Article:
How do you select a charity?
Over the past few months, I have done a lot of reading on what to look for when selecting a charity. I’ve spent time talking to friends about what is important to them when selecting a charity and have tried to dissect my own donation habits. My hope was to find common themes I could use to help vet and select charities. Yet, the more I dug, the more I started to see how difficult it can be to pick the “right” charity. Many of us have trouble parting with our hard-earned money on basic daily purchases. This becomes even harder when donating money, as we want to make sure we are having the biggest impact. The number of charities to choose from can be overwhelming and the amount of information that is there to help make our decision easier may actually be doing the opposite.
Currently, we have over two hundred charities listed on MicroHero. Our goal is to provide a vetted list of quality charities so our MicroHeros are confident that the money they earn is going to a worthy cause. We have been able to rely on a few organizations (Charity Navigator, Charity Watch, Charity Intelligence Canada) that specialize in charity ratings. These organizations have some very detailed ways of determining the highest rated charities based on a various categories (e.g., financial transparency, fundraising costs, administrative costs, social results reporting, etc.). We have found these resources to be a great way to confirm that charities we’ve selected are credible.
As part of the work to continue to improve our process we are always looking to learn from leaders in the industry. Christian (MicroHero CTO) recently recommended I listen to the TED Radio Hour episode Giving It Away. This episode had a few great interviews worth listening to, but one of them made me question everything. This was the interview with Dan Pallotta which references his 2013 TED talk — The Way We Think About Charity Is Dead Wrong. Dan walks through many examples that hit home with me. He starts by saying:
“We have been taught to think about giving and about charity and about the non-profit sector and are actually undermining the causes we love and our profound yearning to change the world”.
He describes the five rules (compensation, advertising and marketing, taking of risk on new revenue ideas, time of seeing a return, profit to attract risk capital) that have been set out for the non-profit vs. for-profit sectors and shows how the differences effect a non-profit’s ability to make an impact on such large complex social problems. He shows how the negative view of overhead and fundraising are putting a stop to growth. Charities are forced to keep overhead low and then expected to produce results, which is an unfair expectation that we wouldn’t even consider for public sector companies. He challenges the listeners to invest in charity growth. Dan urges them to ask these charities about the scale of their cause, how they measure progress, and what resources are needed to make these goals come true, regardless of overhead as long as problems get solved. I would recommend listening to his talk, as I’m not giving it the full justice it deserves.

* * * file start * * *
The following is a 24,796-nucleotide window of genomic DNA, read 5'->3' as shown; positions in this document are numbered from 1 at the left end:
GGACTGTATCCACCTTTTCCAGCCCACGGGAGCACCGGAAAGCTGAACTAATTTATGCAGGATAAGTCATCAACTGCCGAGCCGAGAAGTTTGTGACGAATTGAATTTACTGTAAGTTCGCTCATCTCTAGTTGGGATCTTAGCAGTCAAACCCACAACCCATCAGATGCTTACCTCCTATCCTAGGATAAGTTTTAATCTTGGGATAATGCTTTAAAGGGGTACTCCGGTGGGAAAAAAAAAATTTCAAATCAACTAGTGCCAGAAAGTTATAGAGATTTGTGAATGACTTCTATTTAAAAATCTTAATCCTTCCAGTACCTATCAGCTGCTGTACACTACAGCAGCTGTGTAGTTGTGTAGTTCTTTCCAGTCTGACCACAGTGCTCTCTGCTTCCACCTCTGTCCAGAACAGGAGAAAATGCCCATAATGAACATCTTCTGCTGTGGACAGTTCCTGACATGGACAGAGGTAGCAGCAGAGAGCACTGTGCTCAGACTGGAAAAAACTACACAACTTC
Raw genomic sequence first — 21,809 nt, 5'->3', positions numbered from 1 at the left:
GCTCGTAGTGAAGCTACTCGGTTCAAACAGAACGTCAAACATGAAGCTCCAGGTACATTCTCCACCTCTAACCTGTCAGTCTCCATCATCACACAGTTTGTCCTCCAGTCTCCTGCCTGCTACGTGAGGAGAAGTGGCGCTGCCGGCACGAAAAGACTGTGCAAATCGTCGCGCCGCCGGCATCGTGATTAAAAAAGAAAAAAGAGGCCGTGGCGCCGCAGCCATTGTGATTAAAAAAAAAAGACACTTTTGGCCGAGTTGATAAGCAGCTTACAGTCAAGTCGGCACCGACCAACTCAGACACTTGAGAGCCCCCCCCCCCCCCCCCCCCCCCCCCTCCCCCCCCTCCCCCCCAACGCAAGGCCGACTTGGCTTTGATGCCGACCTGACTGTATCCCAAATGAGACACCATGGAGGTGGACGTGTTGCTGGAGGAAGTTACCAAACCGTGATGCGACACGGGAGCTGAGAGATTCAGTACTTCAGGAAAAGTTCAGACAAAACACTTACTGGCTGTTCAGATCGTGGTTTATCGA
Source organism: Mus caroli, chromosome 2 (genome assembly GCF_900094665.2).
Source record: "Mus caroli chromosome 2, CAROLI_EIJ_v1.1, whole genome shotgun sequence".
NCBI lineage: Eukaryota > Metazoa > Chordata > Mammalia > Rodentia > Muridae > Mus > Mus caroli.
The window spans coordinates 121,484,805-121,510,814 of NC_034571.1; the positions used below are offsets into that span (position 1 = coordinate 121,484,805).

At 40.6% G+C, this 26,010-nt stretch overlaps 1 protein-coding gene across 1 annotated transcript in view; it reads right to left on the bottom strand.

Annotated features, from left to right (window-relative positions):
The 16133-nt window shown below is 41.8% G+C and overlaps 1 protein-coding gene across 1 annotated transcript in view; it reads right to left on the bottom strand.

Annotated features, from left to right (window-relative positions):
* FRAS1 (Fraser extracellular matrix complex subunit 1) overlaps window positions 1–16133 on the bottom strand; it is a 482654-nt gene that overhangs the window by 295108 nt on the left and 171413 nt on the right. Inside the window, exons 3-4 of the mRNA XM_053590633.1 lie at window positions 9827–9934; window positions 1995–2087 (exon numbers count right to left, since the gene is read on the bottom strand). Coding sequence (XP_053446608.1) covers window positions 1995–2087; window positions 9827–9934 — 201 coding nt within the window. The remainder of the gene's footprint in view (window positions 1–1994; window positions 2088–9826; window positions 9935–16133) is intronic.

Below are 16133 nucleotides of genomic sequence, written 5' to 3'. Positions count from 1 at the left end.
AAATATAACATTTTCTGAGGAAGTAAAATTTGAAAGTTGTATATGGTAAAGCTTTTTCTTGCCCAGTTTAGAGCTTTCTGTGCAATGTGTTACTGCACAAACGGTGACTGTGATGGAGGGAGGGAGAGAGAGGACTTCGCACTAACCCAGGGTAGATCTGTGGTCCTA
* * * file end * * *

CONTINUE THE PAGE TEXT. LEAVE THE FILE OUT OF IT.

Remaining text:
This interview has me questioning the way I have been viewing non-profit organizations and asking:
- Why isn’t it acceptable for them to play by the same rules as public sector companies?
- Why can’t they compensate their leaders like private sector companies to help attract the top talent?
- Why don’t we put less emphasis on reducing overhead and focus more on outcomes?
- Why don’t we recognize charities that invest in fundraising activities leading to huge returns?
- Why don’t encourage these organizations to take risks that go against traditional thinking?
- Why don’t we treat them more like start-ups and praise innovation, scale and growth?
This got me thinking about the charities I follow and I was curious how many of you select the causes you support. So, we put out a survey to 250 MicroHeros asking them to rank what is most important when selecting a charity. Here is what we found:
I found it interesting that the top two responses focused on the cause and mission. I was happy to see this, but expected that financial transparency or low overhead would have been ranked higher. With a small sample size it is hard to make any definitive assumptions. But this does give me reason to believe that if people feel the most important factor when selecting a charity is the cause itself, then there is a chance they may be willing to look at things differently. By teaching new ways to support their cause and challenge the traditional thinking, leading to encouragement and support for non-profit organizations to take innovative actions.
At the end of the day, the rating services that are available are a great way to help many people make an informed decision. However, there is a lot we can do to help change our thinking to enable charities to focus on growth, while still being socially and fiscally responsible to their donors.
Can we all help to transform the rules that govern the non-profit space into those more similar to the start-up world? Can we get people thinking about charities the same way we think about start-ups? Can we build a charity incubator/accelerator focused on developing a culture of extreme growth? The opportunities are endless but it is going to take a community to continue to build on these ideas and create something ground breaking.
What are your thoughts?